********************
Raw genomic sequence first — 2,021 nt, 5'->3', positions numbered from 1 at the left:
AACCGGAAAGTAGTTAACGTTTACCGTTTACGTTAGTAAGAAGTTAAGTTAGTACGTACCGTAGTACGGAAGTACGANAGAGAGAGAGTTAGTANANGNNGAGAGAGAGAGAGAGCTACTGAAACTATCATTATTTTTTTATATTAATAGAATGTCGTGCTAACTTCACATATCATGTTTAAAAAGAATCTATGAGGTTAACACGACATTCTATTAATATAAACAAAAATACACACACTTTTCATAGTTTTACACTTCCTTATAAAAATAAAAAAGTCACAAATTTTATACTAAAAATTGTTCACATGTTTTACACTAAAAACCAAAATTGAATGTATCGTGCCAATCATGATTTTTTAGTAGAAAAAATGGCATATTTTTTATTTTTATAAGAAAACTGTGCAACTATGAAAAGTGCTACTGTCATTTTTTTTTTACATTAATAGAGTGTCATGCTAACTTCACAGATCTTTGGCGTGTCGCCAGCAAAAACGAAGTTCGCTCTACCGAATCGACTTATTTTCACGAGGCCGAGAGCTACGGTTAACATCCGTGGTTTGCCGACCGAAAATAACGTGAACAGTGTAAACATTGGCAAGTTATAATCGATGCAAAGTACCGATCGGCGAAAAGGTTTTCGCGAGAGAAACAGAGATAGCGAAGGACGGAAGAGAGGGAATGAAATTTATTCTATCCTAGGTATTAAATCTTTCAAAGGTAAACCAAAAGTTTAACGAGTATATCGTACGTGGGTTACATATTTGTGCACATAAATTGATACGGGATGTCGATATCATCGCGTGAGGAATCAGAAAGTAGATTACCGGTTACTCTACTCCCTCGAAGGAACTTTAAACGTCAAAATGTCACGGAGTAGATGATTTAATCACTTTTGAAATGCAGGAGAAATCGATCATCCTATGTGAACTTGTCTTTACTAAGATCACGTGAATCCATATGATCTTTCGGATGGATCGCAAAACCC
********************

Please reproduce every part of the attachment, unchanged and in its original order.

Raw genomic sequence first — 2,021 nt, 5'->3', positions numbered from 1 at the left:
AACCGGAAAGTAGTTAACGTTTACCGTTTACGTTAGTAAGAAGTTAAGTTAGTACGTACCGTAGTACGGAAGTACGANAGAGAGAGAGTTAGTANANGNNGAGAGAGAGAGAGAGCTACTGAAACTATCATTATTTTTTTATATTAATAGAATGTCGTGCTAACTTCACATATCATGTTTAAAAAGAATCTATGAGGTTAACACGACATTCTATTAATATAAACAAAAATACACACACTTTTCATAGTTTTACACTTCCTTATAAAAATAAAAAAGTCACAAATTTTATACTAAAAATTGTTCACATGTTTTACACTAAAAACCAAAATTGAATGTATCGTGCCAATCATGATTTTTTAGTAGAAAAAATGGCATATTTTTTATTTTTATAAGAAAACTGTGCAACTATGAAAAGTGCTACTGTCATTTTTTTTTTACATTAATAGAGTGTCATGCTAACTTCACAGATCTTTGGCGTGTCGCCAGCAAAAACGAAGTTCGCTCTACCGAATCGACTTATTTTCACGAGGCCGAGAGCTACGGTTAACATCCGTGGTTTGCCGACCGAAAATAACGTGAACAGTGTAAACATTGGCAAGTTATAATCGATGCAAAGTACCGATCGGCGAAAAGGTTTTCGCGAGAGAAACAGAGATAGCGAAGGACGGAAGAGAGGGAATGAAATTTATTCTATCCTAGGTATTAAATCTTTCAAAGGTAAACCAAAAGTTTAACGAGTATATCGTACGTGGGTTACATATTTGTGCACATAAATTGATACGGGATGTCGATATCATCGCGTGAGGAATCAGAAAGTAGATTACCGGTTACTCTACTCCCTCGAAGGAACTTTAAACGTCAAAATGTCACGGAGTAGATGATTTAATCACTTTTGAAATGCAGGAGAAATCGATCATCCTATGTGAACTTGTCTTTACTAAGATCACGTGAATCCATATGATCTTTCGGATGGATCGCAAAACCC